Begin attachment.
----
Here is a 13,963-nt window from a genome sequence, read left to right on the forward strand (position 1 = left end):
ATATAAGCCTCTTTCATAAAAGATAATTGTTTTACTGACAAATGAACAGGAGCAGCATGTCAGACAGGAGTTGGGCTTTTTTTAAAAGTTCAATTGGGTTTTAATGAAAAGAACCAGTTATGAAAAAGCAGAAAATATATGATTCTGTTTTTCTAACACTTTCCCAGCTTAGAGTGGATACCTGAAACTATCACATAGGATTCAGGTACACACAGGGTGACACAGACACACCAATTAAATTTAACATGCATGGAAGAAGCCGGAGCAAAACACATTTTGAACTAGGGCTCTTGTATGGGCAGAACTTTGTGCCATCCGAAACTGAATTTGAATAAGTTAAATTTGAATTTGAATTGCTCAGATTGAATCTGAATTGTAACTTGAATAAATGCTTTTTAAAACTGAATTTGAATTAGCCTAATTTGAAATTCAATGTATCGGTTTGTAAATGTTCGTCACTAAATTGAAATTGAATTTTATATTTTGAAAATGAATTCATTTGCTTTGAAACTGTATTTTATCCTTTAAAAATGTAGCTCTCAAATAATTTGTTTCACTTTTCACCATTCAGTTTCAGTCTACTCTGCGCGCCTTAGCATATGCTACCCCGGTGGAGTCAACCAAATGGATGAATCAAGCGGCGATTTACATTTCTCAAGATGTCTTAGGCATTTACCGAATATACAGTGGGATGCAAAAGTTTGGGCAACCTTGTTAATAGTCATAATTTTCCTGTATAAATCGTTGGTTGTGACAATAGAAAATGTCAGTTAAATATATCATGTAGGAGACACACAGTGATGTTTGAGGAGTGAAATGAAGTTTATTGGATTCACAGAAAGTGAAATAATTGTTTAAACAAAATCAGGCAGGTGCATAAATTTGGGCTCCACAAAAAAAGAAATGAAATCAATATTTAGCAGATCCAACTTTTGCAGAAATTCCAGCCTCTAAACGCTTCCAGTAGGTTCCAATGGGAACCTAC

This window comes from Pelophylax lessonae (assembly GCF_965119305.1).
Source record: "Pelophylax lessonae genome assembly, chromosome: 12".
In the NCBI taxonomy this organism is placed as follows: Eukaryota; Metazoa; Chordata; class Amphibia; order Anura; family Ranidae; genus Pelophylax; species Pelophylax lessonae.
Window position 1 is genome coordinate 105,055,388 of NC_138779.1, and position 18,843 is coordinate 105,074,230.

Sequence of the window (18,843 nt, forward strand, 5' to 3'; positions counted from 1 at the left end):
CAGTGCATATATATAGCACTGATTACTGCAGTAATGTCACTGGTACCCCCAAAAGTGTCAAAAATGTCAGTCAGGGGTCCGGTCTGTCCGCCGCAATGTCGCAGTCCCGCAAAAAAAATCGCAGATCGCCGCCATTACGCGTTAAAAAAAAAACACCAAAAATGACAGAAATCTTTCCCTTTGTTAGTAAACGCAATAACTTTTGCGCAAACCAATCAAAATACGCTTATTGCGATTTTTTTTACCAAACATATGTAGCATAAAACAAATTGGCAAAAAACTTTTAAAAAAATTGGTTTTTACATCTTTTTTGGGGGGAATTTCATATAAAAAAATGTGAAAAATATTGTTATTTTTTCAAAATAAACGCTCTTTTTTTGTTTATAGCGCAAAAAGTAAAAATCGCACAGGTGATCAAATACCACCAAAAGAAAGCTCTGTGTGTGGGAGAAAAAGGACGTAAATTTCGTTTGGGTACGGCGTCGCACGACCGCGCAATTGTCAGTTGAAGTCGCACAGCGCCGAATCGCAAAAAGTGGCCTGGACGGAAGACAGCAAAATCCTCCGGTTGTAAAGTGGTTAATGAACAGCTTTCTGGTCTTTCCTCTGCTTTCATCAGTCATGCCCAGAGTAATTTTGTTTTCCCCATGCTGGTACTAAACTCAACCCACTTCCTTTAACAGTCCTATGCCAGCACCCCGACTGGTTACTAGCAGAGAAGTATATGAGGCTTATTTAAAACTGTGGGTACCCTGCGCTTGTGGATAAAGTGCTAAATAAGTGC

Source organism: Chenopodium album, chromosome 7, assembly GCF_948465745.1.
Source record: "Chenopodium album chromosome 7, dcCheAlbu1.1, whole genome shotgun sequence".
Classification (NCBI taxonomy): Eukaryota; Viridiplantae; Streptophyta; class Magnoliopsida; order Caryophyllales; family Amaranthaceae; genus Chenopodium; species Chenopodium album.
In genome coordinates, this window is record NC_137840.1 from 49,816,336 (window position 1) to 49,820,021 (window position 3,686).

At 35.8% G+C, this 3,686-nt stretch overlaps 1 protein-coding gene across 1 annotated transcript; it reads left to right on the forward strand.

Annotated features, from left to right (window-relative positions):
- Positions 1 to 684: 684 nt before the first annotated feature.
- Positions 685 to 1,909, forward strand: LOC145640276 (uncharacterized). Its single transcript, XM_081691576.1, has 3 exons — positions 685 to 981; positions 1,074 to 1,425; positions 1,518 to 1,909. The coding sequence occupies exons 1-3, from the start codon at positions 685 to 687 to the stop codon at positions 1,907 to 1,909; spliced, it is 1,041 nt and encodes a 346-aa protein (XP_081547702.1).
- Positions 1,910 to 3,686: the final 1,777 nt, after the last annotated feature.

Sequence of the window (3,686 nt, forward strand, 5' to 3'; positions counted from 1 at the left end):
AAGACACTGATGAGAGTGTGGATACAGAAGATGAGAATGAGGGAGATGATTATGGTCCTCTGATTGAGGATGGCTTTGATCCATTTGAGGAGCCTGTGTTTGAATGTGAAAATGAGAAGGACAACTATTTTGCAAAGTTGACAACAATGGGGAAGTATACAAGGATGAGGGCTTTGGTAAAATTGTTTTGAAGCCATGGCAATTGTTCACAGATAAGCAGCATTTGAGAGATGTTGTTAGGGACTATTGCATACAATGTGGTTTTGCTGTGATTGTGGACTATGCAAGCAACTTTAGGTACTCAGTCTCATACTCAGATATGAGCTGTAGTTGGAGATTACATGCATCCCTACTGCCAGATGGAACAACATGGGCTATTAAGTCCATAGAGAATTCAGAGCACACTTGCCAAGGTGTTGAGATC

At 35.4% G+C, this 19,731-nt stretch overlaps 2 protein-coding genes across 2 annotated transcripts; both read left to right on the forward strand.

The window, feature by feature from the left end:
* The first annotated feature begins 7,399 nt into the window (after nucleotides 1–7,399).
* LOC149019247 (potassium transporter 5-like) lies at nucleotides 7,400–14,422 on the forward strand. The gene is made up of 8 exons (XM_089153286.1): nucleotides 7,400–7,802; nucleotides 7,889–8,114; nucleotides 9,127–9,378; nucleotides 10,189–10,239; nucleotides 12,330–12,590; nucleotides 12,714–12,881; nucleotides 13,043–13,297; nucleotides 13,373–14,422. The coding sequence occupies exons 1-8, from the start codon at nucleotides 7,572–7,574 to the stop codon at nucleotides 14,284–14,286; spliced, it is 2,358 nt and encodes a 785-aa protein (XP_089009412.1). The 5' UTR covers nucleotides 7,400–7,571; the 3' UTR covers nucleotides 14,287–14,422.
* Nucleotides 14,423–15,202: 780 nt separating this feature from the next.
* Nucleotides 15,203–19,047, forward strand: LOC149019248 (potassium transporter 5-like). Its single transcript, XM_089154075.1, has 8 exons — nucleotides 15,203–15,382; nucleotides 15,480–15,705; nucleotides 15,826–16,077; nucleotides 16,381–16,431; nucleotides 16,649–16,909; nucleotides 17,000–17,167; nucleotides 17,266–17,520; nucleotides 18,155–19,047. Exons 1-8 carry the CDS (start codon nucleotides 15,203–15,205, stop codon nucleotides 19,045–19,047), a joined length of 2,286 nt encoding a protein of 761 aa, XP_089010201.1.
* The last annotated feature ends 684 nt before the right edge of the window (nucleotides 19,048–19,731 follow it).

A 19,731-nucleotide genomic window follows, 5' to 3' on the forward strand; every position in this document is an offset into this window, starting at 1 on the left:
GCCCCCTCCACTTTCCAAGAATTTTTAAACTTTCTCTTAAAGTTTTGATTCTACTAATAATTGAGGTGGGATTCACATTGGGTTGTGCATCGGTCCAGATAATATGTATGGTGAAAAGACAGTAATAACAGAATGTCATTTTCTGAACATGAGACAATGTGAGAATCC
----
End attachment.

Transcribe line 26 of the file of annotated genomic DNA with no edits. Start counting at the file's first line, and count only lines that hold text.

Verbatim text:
* The last annotated feature ends 684 nt before the right edge of the window (nucleotides 19,048–19,731 follow it).